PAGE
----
There are a number of issues that frequently recur. Brexit, inevitably, is one of them. Another is the idea that society in general is discriminating against groups not normally considered persecuted minorities – including Leavers, Remainers, vegans, people with allergies, people who don't eat gluten, tattooed people and Tommy Robinson. Potholes, cannabis, and disability-related benefits are major concerns. Tabloid cause célèbres frequently cause an onrush of petitions: for instance, in early April there were a number of petitions asking the government to drop all charges against burglar-killing pensioner Richard Osborn Brooks.

In each of these petitions – no matter how cranky, entitled, or racist – we are given something important: the image of a futile hope. What makes the @rejectpetitions account so fascinating, is that it gives us a real-time list of things the UK longs for, but cannot have.

Why can't it have them? Superficially, for the reasons given under each rejected petition on the website. Some of them, obviously, are rejected for the reason that they are about an issue the government simply has no control over. Others are rejected because, “It's not clear what the petition is asking the UK government or parliament to do.” Another common reason is that there is already a petition asking for the same thing.

As general rules, these explanations seem like they could be fair enough. But in most specific cases, they manifest as a machine-like, bureaucratic idiocy. For instance: countless rejected petitions call for the abolition of the House of Lords. Each rejection message links to the 'official' accepted petition on this issue. At the time of writing, this petition has 15 signatures. Something is clearly not being properly communicated here.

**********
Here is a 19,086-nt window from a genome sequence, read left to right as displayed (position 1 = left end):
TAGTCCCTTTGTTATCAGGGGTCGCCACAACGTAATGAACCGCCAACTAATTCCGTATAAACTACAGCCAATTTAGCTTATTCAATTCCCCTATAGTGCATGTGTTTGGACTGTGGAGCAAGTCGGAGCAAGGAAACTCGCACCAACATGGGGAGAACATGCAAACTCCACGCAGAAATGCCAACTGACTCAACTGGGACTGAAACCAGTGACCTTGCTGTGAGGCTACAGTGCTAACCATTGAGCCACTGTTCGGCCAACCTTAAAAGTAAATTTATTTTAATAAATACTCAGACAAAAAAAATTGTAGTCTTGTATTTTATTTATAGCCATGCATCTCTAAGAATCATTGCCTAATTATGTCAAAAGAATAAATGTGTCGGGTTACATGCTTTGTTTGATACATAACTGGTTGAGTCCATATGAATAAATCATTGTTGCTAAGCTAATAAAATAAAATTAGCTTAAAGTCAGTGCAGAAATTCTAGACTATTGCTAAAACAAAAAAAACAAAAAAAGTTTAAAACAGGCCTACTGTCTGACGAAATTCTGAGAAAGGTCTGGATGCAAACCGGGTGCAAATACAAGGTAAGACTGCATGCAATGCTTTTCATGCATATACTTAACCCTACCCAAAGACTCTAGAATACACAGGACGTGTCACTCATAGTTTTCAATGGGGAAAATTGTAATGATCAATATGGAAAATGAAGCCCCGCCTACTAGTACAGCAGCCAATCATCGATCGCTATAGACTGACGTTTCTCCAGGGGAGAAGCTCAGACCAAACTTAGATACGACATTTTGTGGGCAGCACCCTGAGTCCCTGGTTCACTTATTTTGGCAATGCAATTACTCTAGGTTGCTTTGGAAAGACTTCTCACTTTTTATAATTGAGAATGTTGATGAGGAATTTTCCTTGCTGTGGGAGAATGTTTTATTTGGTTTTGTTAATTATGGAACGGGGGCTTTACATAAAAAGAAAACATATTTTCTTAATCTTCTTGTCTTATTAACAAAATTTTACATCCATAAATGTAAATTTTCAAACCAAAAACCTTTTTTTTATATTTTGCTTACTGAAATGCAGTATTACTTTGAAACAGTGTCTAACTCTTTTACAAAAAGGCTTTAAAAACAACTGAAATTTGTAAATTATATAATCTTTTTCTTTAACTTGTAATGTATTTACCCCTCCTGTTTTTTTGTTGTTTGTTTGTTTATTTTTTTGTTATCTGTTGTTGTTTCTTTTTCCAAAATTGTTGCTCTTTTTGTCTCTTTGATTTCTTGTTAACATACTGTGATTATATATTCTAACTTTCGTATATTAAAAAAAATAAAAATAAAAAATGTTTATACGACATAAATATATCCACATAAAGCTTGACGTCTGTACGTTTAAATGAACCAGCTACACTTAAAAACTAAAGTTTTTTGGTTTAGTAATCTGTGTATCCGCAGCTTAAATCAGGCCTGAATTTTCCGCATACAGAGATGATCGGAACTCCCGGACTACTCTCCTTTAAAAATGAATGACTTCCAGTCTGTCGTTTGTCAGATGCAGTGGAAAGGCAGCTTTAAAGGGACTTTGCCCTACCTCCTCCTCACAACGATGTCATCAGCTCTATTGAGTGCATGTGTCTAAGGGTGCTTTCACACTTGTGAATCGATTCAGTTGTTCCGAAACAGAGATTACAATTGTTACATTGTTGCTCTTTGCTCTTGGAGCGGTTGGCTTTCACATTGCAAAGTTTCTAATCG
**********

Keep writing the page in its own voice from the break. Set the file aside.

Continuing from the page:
Meanwhile, the explanation that, “It's not clear what the petition is asking the UK government or parliament to do” is applied in ways that seem unfair. For instance, that exact reason is given for why the petition “TOUGHER SENTENCING FOR KNIFE CRIME! (before more young people lose their lives)” was rejected. But although this petition makes no specific demands about how “tough” these sentences ought to be, it's nevertheless pretty clear what it's asking for – whoever started this petition clearly thinks elected representatives ought to decide on the precise “toughness” for themselves. The same goes for a petition titled “Reduce national insurance”. The rejection asks the petitioner to think more about specific rates – but in no way is what they are asking for genuinely unclear.

Interestingly, almost all of the rejected petitions appear to conceive of political authority in the UK along these lines – implied in their pleas is a sense that, from knife crime to litter to Arsène Wenger, there is some one person or institution who can be appealed to, who is capable of understanding your concerns, and who honestly wants to do something about them.

In truth, political authority in the UK does not work remotely like this: it is disparate, scattered, and even if someone in power was interested in helping you, they probably wouldn't really be allowed to. Sometimes, all the government seems like it is able to do is to enact legislation that makes peoples' lives actively worse: benefits cuts, hostile environments, retaliatory strikes and everything else. Possibly this is just the Tories: but then the fear is that the system has been up to prevent even a well-meaning government from achieving anything productive as well.

Still, I'm torn. On the one hand wisdom here appears to lie in cynicism – in which case, we must conclude: e-petitions are really just a ploy on behalf of the government to perpetuate a naïve understanding of political authority through the illusion, however unconvincing, that they're capable of listening. But on the other hand, what use is cynicism besides wallowing in the knowledge that the bastards always win? Petition to help me out of this critical impasse, please.